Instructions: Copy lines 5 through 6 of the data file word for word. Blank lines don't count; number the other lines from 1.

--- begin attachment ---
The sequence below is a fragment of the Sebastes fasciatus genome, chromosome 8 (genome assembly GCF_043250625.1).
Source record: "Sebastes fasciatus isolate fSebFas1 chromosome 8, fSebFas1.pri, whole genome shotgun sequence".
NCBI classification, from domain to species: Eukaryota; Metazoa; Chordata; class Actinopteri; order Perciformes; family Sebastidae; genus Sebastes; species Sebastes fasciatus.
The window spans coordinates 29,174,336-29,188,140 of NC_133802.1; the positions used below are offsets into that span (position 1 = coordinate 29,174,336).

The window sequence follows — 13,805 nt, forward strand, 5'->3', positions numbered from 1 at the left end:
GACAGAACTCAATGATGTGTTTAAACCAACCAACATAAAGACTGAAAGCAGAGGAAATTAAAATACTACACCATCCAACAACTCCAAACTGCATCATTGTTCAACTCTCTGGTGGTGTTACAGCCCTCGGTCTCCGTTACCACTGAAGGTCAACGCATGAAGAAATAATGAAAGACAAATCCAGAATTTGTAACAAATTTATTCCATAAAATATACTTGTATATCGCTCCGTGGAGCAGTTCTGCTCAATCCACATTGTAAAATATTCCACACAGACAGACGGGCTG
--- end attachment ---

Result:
The window sequence follows — 13,805 nt, forward strand, 5'->3', positions numbered from 1 at the left end:
GACAGAACTCAATGATGTGTTTAAACCAACCAACATAAAGACTGAAAGCAGAGGAAATTAAAATACTACACCATCCAACAACTCCAAACTGCATCATTGTTCAACTCTCTGGTGGTGTTACAGCCCTCGGTCTCCGTTACCACTGAAGGTCAACGCATGAAGAAATAATGAAAGACAAATCCAGAATTTGTAACAAATTTATTCCATAAAATATACTTGTATATCGCTCCGTGGAGCAGTTCTGCTCAATCCACATTGTAAAATATTCCACACAGACAGACGGGCTG